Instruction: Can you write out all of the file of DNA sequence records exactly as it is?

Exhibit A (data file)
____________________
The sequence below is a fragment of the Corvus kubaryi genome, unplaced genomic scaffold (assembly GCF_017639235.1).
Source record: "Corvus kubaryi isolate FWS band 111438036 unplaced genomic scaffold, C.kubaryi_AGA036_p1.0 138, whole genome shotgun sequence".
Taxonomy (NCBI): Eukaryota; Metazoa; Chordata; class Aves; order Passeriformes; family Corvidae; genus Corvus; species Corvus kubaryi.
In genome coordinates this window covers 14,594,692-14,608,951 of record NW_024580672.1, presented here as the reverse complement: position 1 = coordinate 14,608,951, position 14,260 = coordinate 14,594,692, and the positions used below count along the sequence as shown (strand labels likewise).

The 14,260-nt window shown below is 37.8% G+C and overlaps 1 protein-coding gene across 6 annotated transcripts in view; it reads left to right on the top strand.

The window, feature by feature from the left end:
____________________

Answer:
The sequence below is a fragment of the Corvus kubaryi genome, unplaced genomic scaffold (assembly GCF_017639235.1).
Source record: "Corvus kubaryi isolate FWS band 111438036 unplaced genomic scaffold, C.kubaryi_AGA036_p1.0 138, whole genome shotgun sequence".
Taxonomy (NCBI): Eukaryota; Metazoa; Chordata; class Aves; order Passeriformes; family Corvidae; genus Corvus; species Corvus kubaryi.
In genome coordinates this window covers 14,594,692-14,608,951 of record NW_024580672.1, presented here as the reverse complement: position 1 = coordinate 14,608,951, position 14,260 = coordinate 14,594,692, and the positions used below count along the sequence as shown (strand labels likewise).

The 14,260-nt window shown below is 37.8% G+C and overlaps 1 protein-coding gene across 6 annotated transcripts in view; it reads left to right on the top strand.

The window, feature by feature from the left end: